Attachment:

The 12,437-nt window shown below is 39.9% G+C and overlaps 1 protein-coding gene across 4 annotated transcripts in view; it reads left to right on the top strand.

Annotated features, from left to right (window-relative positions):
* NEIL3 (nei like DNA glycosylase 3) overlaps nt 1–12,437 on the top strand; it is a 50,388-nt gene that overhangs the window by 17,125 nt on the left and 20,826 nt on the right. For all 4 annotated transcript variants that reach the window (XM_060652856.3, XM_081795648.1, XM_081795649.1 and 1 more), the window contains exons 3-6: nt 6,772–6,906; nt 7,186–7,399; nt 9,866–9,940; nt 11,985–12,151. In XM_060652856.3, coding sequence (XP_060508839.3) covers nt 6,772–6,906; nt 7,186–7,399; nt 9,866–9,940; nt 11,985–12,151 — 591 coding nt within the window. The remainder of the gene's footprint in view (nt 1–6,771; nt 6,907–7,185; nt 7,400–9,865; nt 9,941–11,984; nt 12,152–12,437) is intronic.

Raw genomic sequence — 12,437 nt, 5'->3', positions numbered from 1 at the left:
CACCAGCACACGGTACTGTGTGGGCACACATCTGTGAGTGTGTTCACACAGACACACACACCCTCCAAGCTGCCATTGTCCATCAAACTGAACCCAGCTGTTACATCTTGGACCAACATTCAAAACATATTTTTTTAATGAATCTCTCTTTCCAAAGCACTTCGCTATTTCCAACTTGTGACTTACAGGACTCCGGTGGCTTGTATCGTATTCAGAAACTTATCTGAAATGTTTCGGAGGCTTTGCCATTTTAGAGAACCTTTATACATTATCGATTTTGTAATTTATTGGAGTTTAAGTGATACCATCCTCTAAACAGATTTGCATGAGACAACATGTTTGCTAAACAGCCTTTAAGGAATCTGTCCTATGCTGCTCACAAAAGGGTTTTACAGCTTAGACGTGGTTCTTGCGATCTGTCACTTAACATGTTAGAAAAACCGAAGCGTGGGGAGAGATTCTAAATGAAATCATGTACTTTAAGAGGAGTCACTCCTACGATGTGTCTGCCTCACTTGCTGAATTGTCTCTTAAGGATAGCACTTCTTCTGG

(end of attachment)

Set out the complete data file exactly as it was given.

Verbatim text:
The 12,437-nt window shown below is 39.9% G+C and overlaps 1 protein-coding gene across 4 annotated transcripts in view; it reads left to right on the top strand.

Annotated features, from left to right (window-relative positions):
* NEIL3 (nei like DNA glycosylase 3) overlaps nt 1–12,437 on the top strand; it is a 50,388-nt gene that overhangs the window by 17,125 nt on the left and 20,826 nt on the right. For all 4 annotated transcript variants that reach the window (XM_060652856.3, XM_081795648.1, XM_081795649.1 and 1 more), the window contains exons 3-6: nt 6,772–6,906; nt 7,186–7,399; nt 9,866–9,940; nt 11,985–12,151. In XM_060652856.3, coding sequence (XP_060508839.3) covers nt 6,772–6,906; nt 7,186–7,399; nt 9,866–9,940; nt 11,985–12,151 — 591 coding nt within the window. The remainder of the gene's footprint in view (nt 1–6,771; nt 6,907–7,185; nt 7,400–9,865; nt 9,941–11,984; nt 12,152–12,437) is intronic.

Raw genomic sequence — 12,437 nt, 5'->3', positions numbered from 1 at the left:
CACCAGCACACGGTACTGTGTGGGCACACATCTGTGAGTGTGTTCACACAGACACACACACCCTCCAAGCTGCCATTGTCCATCAAACTGAACCCAGCTGTTACATCTTGGACCAACATTCAAAACATATTTTTTTAATGAATCTCTCTTTCCAAAGCACTTCGCTATTTCCAACTTGTGACTTACAGGACTCCGGTGGCTTGTATCGTATTCAGAAACTTATCTGAAATGTTTCGGAGGCTTTGCCATTTTAGAGAACCTTTATACATTATCGATTTTGTAATTTATTGGAGTTTAAGTGATACCATCCTCTAAACAGATTTGCATGAGACAACATGTTTGCTAAACAGCCTTTAAGGAATCTGTCCTATGCTGCTCACAAAAGGGTTTTACAGCTTAGACGTGGTTCTTGCGATCTGTCACTTAACATGTTAGAAAAACCGAAGCGTGGGGAGAGATTCTAAATGAAATCATGTACTTTAAGAGGAGTCACTCCTACGATGTGTCTGCCTCACTTGCTGAATTGTCTCTTAAGGATAGCACTTCTTCTGG